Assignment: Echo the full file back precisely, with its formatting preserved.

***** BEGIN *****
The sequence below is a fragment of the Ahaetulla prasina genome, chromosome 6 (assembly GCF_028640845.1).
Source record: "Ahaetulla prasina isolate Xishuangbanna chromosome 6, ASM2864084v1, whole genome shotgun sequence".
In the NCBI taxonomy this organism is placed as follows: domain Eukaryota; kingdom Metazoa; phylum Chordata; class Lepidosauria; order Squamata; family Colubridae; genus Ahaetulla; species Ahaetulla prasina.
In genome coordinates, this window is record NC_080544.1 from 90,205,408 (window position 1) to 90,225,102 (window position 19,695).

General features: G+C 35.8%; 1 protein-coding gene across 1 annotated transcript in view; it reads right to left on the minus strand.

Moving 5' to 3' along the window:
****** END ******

The sequence below is a fragment of the Ahaetulla prasina genome, chromosome 6 (assembly GCF_028640845.1).
Source record: "Ahaetulla prasina isolate Xishuangbanna chromosome 6, ASM2864084v1, whole genome shotgun sequence".
In the NCBI taxonomy this organism is placed as follows: domain Eukaryota; kingdom Metazoa; phylum Chordata; class Lepidosauria; order Squamata; family Colubridae; genus Ahaetulla; species Ahaetulla prasina.
In genome coordinates, this window is record NC_080544.1 from 90,205,408 (window position 1) to 90,225,102 (window position 19,695).

General features: G+C 35.8%; 1 protein-coding gene across 1 annotated transcript in view; it reads right to left on the minus strand.

Moving 5' to 3' along the window: